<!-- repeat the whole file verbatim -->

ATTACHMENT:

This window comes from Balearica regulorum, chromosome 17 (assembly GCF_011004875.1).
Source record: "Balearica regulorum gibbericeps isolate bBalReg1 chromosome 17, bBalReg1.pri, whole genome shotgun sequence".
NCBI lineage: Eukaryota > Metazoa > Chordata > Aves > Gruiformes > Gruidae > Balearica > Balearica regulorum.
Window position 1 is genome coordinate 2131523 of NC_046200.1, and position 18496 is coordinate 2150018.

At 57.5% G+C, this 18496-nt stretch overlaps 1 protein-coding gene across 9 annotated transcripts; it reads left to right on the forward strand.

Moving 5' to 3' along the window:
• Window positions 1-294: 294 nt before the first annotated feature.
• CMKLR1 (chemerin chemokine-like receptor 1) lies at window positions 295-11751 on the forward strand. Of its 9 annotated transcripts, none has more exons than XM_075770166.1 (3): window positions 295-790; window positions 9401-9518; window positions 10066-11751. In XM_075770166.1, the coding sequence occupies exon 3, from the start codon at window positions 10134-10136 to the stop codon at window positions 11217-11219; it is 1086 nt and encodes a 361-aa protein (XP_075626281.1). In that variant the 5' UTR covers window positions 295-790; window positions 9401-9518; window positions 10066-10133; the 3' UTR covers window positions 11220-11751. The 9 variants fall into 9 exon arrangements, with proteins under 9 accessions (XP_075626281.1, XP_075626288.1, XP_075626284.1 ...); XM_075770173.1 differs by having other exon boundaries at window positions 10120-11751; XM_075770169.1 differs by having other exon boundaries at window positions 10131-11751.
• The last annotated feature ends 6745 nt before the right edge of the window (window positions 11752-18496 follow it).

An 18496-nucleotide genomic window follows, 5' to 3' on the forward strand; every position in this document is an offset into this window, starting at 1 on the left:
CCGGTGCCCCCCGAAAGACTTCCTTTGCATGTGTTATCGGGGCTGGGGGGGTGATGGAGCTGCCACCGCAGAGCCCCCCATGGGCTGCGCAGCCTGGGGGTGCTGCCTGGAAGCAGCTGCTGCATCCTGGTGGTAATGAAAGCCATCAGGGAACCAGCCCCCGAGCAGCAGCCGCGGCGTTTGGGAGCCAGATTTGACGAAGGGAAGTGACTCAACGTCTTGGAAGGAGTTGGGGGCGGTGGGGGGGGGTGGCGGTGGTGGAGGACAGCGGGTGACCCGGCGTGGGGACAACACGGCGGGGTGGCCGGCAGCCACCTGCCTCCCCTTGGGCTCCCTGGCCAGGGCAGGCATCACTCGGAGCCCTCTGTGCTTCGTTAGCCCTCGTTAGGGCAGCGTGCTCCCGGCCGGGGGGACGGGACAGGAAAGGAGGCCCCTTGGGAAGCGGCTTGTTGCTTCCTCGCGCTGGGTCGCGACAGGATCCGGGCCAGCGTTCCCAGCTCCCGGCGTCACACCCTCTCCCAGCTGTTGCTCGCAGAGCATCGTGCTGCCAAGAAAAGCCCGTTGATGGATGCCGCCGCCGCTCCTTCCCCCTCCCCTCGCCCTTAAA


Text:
This window comes from Balearica regulorum, chromosome 17 (assembly GCF_011004875.1).
Source record: "Balearica regulorum gibbericeps isolate bBalReg1 chromosome 17, bBalReg1.pri, whole genome shotgun sequence".
NCBI lineage: Eukaryota > Metazoa > Chordata > Aves > Gruiformes > Gruidae > Balearica > Balearica regulorum.
Window position 1 is genome coordinate 2131523 of NC_046200.1, and position 18496 is coordinate 2150018.

At 57.5% G+C, this 18496-nt stretch overlaps 1 protein-coding gene across 9 annotated transcripts; it reads left to right on the forward strand.

Moving 5' to 3' along the window:
• Window positions 1-294: 294 nt before the first annotated feature.
• CMKLR1 (chemerin chemokine-like receptor 1) lies at window positions 295-11751 on the forward strand. Of its 9 annotated transcripts, none has more exons than XM_075770166.1 (3): window positions 295-790; window positions 9401-9518; window positions 10066-11751. In XM_075770166.1, the coding sequence occupies exon 3, from the start codon at window positions 10134-10136 to the stop codon at window positions 11217-11219; it is 1086 nt and encodes a 361-aa protein (XP_075626281.1). In that variant the 5' UTR covers window positions 295-790; window positions 9401-9518; window positions 10066-10133; the 3' UTR covers window positions 11220-11751. The 9 variants fall into 9 exon arrangements, with proteins under 9 accessions (XP_075626281.1, XP_075626288.1, XP_075626284.1 ...); XM_075770173.1 differs by having other exon boundaries at window positions 10120-11751; XM_075770169.1 differs by having other exon boundaries at window positions 10131-11751.
• The last annotated feature ends 6745 nt before the right edge of the window (window positions 11752-18496 follow it).

An 18496-nucleotide genomic window follows, 5' to 3' on the forward strand; every position in this document is an offset into this window, starting at 1 on the left:
CCGGTGCCCCCCGAAAGACTTCCTTTGCATGTGTTATCGGGGCTGGGGGGGTGATGGAGCTGCCACCGCAGAGCCCCCCATGGGCTGCGCAGCCTGGGGGTGCTGCCTGGAAGCAGCTGCTGCATCCTGGTGGTAATGAAAGCCATCAGGGAACCAGCCCCCGAGCAGCAGCCGCGGCGTTTGGGAGCCAGATTTGACGAAGGGAAGTGACTCAACGTCTTGGAAGGAGTTGGGGGCGGTGGGGGGGGGTGGCGGTGGTGGAGGACAGCGGGTGACCCGGCGTGGGGACAACACGGCGGGGTGGCCGGCAGCCACCTGCCTCCCCTTGGGCTCCCTGGCCAGGGCAGGCATCACTCGGAGCCCTCTGTGCTTCGTTAGCCCTCGTTAGGGCAGCGTGCTCCCGGCCGGGGGGACGGGACAGGAAAGGAGGCCCCTTGGGAAGCGGCTTGTTGCTTCCTCGCGCTGGGTCGCGACAGGATCCGGGCCAGCGTTCCCAGCTCCCGGCGTCACACCCTCTCCCAGCTGTTGCTCGCAGAGCATCGTGCTGCCAAGAAAAGCCCGTTGATGGATGCCGCCGCCGCTCCTTCCCCCTCCCCTCGCCCTTAAA